The ripeness of fruit could determine how food poisoning bacteria grow on them, according to scientists presenting their work at the Society for General Microbiology’s Spring Conference in Dublin this week. Their work could lead to new strategies to improve food safety, bringing many health and economic benefits.
A wide range of fresh produce has been linked to outbreaks of Escherichia coli and Salmonella enterica including melons, jalapeño and serrano peppers, basil, lettuce, horseradish sprouts and tomatoes. Researchers at Imperial College London are looking at how these bacterial pathogens latch onto fruits and vegetables and establish themselves in the first place.
They have discovered that strains of Salmonella behave differently when attached to ripe and unripe tomatoes. "Bacteria that attach to ripe tomatoes produce an extensive network of filaments, which is not seen when they attach to the surface of unripe tomatoes. This could affect how they are maintained on the surface," explained Professor Gad Frankel who is leading the research. "We are not completely sure yet why this happens; it might be due to the surface properties of the tomatoes or alternatively the expression of ripening hormones."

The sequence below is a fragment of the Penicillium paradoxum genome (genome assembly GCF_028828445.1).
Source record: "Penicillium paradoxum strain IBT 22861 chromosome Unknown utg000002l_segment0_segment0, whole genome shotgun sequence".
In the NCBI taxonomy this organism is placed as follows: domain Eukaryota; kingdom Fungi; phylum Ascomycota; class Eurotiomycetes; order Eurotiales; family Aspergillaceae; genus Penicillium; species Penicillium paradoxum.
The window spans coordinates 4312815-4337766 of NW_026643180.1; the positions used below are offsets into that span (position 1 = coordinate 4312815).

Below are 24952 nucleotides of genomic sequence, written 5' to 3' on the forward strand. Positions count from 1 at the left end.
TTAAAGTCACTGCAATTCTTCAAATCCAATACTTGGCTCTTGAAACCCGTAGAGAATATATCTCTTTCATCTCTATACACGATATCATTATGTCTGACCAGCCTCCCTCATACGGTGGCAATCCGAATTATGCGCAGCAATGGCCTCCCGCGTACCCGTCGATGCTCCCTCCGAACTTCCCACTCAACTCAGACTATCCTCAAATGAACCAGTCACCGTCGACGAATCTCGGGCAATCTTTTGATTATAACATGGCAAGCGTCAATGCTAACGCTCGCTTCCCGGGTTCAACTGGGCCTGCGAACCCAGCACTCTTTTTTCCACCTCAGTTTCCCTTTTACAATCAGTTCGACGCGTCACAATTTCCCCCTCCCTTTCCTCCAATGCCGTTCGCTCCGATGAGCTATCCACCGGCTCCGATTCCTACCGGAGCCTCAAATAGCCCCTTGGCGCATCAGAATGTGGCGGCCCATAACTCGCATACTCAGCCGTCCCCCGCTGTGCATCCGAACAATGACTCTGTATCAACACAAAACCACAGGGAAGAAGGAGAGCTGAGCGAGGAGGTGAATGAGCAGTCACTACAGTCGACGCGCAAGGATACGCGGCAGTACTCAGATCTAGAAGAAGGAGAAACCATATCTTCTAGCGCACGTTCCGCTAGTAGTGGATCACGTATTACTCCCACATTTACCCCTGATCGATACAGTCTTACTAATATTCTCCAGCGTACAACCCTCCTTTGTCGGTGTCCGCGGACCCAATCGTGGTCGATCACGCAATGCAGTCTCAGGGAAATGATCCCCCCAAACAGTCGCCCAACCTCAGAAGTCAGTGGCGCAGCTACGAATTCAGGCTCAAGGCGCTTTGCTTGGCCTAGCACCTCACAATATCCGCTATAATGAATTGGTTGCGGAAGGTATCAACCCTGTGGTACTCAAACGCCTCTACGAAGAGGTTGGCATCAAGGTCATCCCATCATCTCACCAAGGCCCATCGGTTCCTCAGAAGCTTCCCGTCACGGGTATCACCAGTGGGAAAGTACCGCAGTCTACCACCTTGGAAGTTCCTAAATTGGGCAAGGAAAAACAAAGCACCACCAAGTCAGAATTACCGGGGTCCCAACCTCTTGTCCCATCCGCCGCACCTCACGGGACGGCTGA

Results like these should feed submissions called for by Food Standards Australia New Zealand regarding the safety of fresh produce including fruits, vegetables, mushrooms, tree nuts and edible flowers.
FSANZ Chief Executive Officer Steve McCutcheon said this work was part of a series of national food safety standards which apply throughout the food supply chain – from paddock to plate.
“The majority of fresh horticultural produce grown in Australia is produced under industry-based food safety schemes. However, food safety hazards can occur which can cause illness in the community and costs to industry.
“FSANZ is exploring if regulatory or additional non-regulatory measures are needed to manage these hazards in conjunction with existing schemes.”
Comments are invited from government agencies, industry and consumers on the Assessment Report.
The closing date for submissions is 21 May 2012.